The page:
7. Be honest with your directors. Moderator Joana Vicente, the Executive Director of the IFP, asked Christine and James about their long-term director relationships with, respectively, Todd Haynes and Ang Lee. Both Christine and James said it’s important to support directors by not just giving them the tools and time they need but also by telling the truth and giving honest feedback. Christine also noted that period after a first-time director has received some success and is sucked into the world of agents and managers… where blunt, honest feedback suddenly becomes in short supply.
8. Know your director… and act accordingly. When asked to give advice to producers, Christine said, “The only advice I can give is make sure your director is not a psychopath.”
9. Develop your peers. Christine said that at events like Independent Film Week, so many filmmakers strive to get their scripts in the hands of the most powerful people in the room. But when you’re starting out, it’s not really about that. “Find your talented, trustworthy and ambitious peers,” said James. “They’re the ones who will raise you up.” I can’t emphasize how important this advice is. I watched James do this at the start of his career (and was the beneficiary of it too). When James started out as a producer, he built a network of fellow producers, lawyers, sales agents as well as writers and directors. This approach is not something to give up as you get more established either. Christine said that for her these days, when discovering and considering material, “it’s about listening to your staff, your interns and building consensus among your peers.”
10. Know when to wait. One questioner asked a favorite question from the Filmmaker blog: When Should You Give Up? (On a project, that is.) Christine said that when you take a project out for financing you find out quickly how the marketplace values it. If financiers and distributors don’t offer the money you need, you have to think about a lower budget. But sometimes, Christine said, the budget just gets too low to make the film the director intends. If that’s the case, you can give up, or wait. “Sometimes it’s too hard to make it for less,” she said. “But it might get less hard” in a year or two, “as the cultural and business landscape changes.”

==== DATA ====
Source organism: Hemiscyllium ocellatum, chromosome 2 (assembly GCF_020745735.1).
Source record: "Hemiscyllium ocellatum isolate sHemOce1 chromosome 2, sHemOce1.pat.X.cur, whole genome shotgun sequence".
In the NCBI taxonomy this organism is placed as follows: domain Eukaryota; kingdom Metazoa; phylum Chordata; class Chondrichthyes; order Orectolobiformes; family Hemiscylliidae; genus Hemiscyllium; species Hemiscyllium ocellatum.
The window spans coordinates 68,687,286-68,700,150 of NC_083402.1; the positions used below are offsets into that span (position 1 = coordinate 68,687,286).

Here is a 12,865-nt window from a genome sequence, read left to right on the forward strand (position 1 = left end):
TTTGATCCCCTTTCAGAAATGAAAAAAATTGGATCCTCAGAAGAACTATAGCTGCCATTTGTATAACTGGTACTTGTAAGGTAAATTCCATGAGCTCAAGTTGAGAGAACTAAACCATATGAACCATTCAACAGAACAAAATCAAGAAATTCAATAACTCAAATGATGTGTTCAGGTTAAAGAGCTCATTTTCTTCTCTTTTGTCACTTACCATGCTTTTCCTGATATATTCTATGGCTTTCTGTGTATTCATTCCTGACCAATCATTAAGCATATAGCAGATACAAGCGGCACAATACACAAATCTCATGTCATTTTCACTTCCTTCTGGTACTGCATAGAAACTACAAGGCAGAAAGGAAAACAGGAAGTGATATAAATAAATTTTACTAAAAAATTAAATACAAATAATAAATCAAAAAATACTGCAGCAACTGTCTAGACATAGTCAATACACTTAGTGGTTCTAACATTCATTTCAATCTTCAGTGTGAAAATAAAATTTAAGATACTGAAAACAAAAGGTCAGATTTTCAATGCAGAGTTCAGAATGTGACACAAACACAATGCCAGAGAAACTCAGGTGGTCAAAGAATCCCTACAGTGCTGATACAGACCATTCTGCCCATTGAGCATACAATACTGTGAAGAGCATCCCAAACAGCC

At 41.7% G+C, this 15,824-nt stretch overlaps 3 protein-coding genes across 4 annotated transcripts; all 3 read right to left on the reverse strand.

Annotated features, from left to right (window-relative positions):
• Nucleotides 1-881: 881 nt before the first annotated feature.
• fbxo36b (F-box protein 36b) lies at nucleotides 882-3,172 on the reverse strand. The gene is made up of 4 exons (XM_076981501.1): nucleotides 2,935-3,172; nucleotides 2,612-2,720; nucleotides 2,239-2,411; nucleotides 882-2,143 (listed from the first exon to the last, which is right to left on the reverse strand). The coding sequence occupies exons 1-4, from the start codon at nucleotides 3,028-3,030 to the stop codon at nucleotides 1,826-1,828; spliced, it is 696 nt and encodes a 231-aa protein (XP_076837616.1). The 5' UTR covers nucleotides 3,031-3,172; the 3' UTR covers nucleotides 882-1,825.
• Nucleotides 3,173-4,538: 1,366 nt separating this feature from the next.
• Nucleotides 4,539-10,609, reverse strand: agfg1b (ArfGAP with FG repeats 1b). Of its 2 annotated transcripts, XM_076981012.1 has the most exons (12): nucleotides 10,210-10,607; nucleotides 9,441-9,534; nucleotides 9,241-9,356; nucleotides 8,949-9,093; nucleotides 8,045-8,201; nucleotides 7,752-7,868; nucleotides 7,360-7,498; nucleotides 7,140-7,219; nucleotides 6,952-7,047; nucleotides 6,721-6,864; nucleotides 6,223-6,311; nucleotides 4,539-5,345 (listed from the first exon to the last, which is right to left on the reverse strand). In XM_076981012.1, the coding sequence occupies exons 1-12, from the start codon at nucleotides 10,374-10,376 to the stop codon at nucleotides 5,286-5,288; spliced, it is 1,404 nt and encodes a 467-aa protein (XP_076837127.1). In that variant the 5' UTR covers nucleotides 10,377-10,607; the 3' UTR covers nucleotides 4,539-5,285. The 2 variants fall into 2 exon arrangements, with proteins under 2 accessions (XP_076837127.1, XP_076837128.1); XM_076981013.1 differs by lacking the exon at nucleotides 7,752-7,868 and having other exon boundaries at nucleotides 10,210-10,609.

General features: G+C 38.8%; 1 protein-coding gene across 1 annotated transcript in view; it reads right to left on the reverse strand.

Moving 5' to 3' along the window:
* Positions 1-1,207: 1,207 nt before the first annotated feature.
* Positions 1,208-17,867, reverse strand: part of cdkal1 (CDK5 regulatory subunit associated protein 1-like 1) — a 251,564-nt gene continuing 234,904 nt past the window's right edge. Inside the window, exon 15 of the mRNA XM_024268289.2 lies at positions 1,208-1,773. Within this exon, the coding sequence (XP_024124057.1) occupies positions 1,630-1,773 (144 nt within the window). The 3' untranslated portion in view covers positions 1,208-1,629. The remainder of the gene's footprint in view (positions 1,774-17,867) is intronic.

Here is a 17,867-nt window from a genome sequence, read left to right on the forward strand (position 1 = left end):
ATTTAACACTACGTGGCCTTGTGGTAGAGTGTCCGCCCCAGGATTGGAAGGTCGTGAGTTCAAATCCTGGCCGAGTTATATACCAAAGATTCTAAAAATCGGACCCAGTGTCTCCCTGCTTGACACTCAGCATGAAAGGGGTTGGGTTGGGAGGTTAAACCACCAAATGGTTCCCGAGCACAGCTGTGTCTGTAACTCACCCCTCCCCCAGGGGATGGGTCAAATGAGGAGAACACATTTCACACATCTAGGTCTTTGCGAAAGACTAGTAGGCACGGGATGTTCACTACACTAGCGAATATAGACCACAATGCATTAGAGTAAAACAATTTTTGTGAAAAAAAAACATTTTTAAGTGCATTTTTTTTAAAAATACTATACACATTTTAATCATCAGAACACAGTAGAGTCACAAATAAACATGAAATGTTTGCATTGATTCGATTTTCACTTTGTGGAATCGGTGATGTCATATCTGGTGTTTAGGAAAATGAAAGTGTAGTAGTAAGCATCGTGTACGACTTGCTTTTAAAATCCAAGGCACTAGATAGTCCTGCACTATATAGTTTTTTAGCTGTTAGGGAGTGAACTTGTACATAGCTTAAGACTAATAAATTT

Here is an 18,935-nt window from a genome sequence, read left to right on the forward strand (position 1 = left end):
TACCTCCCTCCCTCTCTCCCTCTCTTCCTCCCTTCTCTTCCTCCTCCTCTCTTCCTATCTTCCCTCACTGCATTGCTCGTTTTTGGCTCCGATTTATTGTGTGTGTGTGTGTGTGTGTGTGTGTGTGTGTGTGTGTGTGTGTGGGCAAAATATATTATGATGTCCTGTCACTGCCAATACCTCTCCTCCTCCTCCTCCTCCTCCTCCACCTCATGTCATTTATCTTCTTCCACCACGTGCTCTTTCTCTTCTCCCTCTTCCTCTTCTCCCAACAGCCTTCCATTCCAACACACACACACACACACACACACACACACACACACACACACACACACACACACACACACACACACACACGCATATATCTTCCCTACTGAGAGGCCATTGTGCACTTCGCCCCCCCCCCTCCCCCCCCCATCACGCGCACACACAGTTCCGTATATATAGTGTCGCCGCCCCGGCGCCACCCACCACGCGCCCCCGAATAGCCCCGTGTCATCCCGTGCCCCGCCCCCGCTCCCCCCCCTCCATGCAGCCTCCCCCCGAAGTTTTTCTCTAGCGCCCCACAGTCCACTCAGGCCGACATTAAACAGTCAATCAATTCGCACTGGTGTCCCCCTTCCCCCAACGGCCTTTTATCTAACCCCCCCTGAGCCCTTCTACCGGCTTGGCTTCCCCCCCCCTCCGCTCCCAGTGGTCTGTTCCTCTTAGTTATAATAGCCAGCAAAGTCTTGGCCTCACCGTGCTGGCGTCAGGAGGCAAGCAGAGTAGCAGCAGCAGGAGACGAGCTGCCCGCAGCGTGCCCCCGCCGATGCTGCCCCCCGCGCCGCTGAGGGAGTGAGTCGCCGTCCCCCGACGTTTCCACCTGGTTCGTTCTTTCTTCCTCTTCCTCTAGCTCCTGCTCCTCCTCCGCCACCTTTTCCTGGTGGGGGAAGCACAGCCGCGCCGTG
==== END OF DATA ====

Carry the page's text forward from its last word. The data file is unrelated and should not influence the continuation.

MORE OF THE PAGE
11. You need $7,000. What’s the minimum budget needed for a film to be competitive on the festival circuit, a questioner asked. “$7,000,” James replied. That was the in-the-can budget for Barry Jenkins’ Medicine for Melancholy.
12. Know the new model. There’s a lot of talk out there about new models. VOD, SVOD, PPV, DTO, DTR — acronyms abound. But James ended by talking about the real new model. “The people with the power are the people closest to the consumer dollar,” James said. “The power is moving from the people who distribute to the people with the algorithms.” James, of course, was referring to Big Data and the Information Age companies (Google, Facebook, et al) whose business models are based on it. Every time you click — on a “like” button, or a download link — you are producing, said James. You’re producing “exhaust data,” information about yourself that is then used to market to you and others like you. “Filmmakers need to be aware of this new model,” said James. “Other people are monetizing it now, but they don’t have the same relationship to film culture” as the previous generation of distributors.